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Marylanders Urged to Follow Safe Boating Practices As Waters Warm, Holiday Weekend Approaches

Maryland Natural Resources Police officers patrol the Severn River.

Maryland Natural Resources Police officers patrol the Severn River. Department of Natural Resources photo.

As Marylanders become much more active on the state’s waterways, Maryland’s Natural Resources Police is reminding waterway users to understand the state’s boating laws and safety requirements. All boaters, paddlers, swimmers, and others should take steps to ensure their safety before heading out on the water.

In 2023, Maryland recorded 123 boating accidents, including 43 with injuries and 11 that were fatal. In four of the past five years, double-digit fatal boating accidents were reported, and more than 90 percent of victims were not wearing a life jacket.

Throughout the season, Natural Resources Police (NRP) officers will be out patrolling the state’s waterways for unsafe, negligent, and impaired boating.

“Keeping people safe on and around the water is one of the most important priorities of the Maryland Natural Resources Police,” NRP Superintendent Orlando D. Lilly said. “Boating is fun for all ages and a great way to enjoy our state’s natural resources. However, we want to remind boaters to wear a life jacket and refrain from drinking while operating boats or other watercraft to keep yourself and others safe.”

Life jackets on display with a Natural Resources Police Boating Safety Campaign Vehicle emblazoned with the words

Life jackets come in a variety of sizes and styles; it’s important to find the right fit to stay safe and compliant with Maryland’s law. Department of Natural Resources photo.

Boaters can protect themselves on the water by wearing life jackets that fit properly, avoiding alcohol or other intoxicants, and following speed and navigation rules.

Alcohol use is a leading cause of recreational boater deaths, as impairment can cause a lapse in judgment, reaction time, balance, and vision. Groups heading out on the water should designate a “sober skipper” – or an operator tasked with staying sober while operating a vessel.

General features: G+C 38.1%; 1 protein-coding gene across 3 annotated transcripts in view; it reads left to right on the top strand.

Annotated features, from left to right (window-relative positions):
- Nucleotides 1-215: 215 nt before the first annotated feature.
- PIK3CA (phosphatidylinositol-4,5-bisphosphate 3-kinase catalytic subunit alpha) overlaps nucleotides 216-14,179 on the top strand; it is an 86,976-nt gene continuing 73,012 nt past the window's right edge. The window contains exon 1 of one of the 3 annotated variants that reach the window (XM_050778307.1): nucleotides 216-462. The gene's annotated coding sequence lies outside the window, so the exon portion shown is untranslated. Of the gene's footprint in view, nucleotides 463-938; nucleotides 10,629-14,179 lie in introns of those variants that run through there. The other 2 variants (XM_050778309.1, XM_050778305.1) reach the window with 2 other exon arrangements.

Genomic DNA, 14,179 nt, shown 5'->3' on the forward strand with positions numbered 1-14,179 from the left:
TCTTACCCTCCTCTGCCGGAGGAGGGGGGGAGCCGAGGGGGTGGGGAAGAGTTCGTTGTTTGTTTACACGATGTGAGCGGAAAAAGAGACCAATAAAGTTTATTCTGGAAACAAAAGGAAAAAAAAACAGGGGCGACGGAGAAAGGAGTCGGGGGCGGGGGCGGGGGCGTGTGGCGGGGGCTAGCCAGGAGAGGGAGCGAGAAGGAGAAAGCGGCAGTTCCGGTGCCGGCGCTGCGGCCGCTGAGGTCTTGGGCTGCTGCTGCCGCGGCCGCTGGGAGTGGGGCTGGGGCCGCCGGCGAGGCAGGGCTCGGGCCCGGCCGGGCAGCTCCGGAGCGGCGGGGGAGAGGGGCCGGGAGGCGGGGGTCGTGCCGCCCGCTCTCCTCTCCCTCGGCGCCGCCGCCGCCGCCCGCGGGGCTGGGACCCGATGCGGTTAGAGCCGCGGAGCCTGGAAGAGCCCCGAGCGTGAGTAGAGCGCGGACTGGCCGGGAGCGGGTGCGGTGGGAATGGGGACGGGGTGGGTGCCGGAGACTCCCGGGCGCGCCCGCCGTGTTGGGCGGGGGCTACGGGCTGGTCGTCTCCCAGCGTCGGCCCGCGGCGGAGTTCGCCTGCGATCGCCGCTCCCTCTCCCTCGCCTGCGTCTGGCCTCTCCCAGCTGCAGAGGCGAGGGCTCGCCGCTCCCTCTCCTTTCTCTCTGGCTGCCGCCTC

Also important to remember is that bow riding, or sitting on the edge of a moving boat, is dangerous and against the law in Maryland — always ride inside the boat.

Here are some helpful tips for boaters to “know before you go”:

  • Make sure all passengers have a U.S. Coast Guard approved life jacket. Children under the age of 13 must wear their life jacket if on a boat less than 21 feet long.
  • File a float plan with a family member or friend, advising them of trip details in the event of an emergency.
  • Carry all required safety equipment such as flares, fire extinguisher, horn or whistle, throwable life preserver, etc.
  • Check to see if your fire extinguisher is charged and your flares are not expired.
  • Never boat under the influence of alcohol or drugs.
  • Familiarize yourself with swimming safety tips.
  • Check the weather forecast before leaving dock, and continue to monitor for any upcoming storms.
  • Always have a charged cell phone or marine VHF radio easily accessible.



Anyone born after July 1, 1972 must have a certificate of boating safety education to operate a Maryland registered vessel.

More information about safe boating is available on the Maryland Department of Natural Resources website, in both English and Spanish.